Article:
I offer one other brief point with regard to ancient Near Eastern thought concerning temple building in the ancient world. It is true that the material construction of temples was extremely important and the detail of that construction is shown to be of great interest in the temple building texts. Nevertheless, I would contend that the ancients give attention to the material construction to indicate that the details of the temple were communicated by the gods, were suitable for the gods, and could therefore function as they were intended. It is the function of the temple that interests them. Of course, there must be a temple before it can function.
Most important, however, in the disagreements that Averbeck and I have, are the larger conceptual issues that we see differently, and I would like to focus most attention on three of those.
1. Functional, Not Material. One of the most frequent questions I am asked is the one Averbeck poses—why can’t Genesis 1 be both material and functional? That is more an issue with my book on Genesis 11 than on this book (though that issue was briefly revisited in this book), so I am not going to address it here.2 Instead I will point readers to my more extensive response in two blogs that I recently posted, one concerning hurdles to thinking that Genesis 1 is functional, not material, and the other on reasons why Genesis 1 should be seen as functional not material.3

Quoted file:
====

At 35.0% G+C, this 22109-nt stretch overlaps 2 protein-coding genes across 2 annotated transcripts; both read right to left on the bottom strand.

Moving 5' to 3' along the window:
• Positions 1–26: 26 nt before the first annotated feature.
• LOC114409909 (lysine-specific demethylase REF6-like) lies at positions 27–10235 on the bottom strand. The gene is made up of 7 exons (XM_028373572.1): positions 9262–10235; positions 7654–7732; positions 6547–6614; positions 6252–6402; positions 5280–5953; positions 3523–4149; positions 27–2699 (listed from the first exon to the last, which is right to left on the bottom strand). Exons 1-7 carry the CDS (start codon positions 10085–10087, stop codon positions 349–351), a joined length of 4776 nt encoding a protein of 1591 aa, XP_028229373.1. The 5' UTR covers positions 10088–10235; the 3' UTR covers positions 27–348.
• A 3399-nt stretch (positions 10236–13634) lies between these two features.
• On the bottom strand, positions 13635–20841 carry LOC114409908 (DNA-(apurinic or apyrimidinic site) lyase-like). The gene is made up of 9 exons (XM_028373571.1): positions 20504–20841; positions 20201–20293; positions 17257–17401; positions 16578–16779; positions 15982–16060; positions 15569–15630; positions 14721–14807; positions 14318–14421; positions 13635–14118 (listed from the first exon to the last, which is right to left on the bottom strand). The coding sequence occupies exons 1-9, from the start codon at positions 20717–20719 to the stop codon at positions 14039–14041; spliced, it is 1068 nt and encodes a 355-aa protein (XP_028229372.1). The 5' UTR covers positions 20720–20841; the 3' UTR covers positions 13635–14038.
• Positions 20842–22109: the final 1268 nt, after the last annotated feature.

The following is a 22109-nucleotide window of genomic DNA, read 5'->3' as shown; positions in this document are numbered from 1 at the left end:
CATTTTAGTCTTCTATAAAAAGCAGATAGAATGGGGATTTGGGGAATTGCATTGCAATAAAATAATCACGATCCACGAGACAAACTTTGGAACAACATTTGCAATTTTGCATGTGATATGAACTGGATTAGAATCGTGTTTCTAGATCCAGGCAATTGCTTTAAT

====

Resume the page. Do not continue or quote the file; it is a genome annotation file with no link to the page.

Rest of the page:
2. God’s Involvement in Making Humanity. Averbeck contends that God does not “step in” to some evolutionary process, but is engaged throughout. I am in full agreement that whatever took place, God is indeed active and engaged. On this point we share the same view. Our differences emerge when he states: “In my view, the point that the text is making with intentional and theological force is that God was directly involved in creating us as humans.” This suggests that there could be things that God is not directly involved in. In contrast, I would contend that even when we can give a complete scientific explanation of something by identifying natural causes and natural laws, that God is still every bit involved and active. The categories of “natural” and “supernatural” that we have today are not a reflection of how people thought in the ancient world. For a detailed treatment of this see my recent post at the BioLogos Forum.4 God is no less active just because scientific explanations can be given. The distinction Averbeck makes shows his acceptance of Enlightenment categories that did not characterize the ancient world.
3. Comparative Methodology. Averbeck is worried that I have the view that sometimes “God simply goes along with ANE cosmogony and cosmology.” What we are dealing with here is the hermeneutic of accommodation, which is really not itself in question. All scholars recognize that there are many occasions in which God simply adopts in his communication the way that people commonly think in the ancient world. Yes, God talks as if there is a solid sky and there isn’t one. But our doctrines of inerrancy always qualify that the text is inerrant in “all that it affirms.” God is revealing himself, not a cosmic geography for the ages. Anyone who has read my work in detail knows that I am not the least inclined to see the Israelites borrowing from ANE texts. Instead, I think that it is extremely important for us to realize that the Bible is written for us, but not to us. We therefore need to understand the cognitive environment of the ANE so that, at the very least, we can identify areas where our own modern thinking is intruding on the biblical author’s communication. The challenge is great, but the need in discussions like this one is urgent.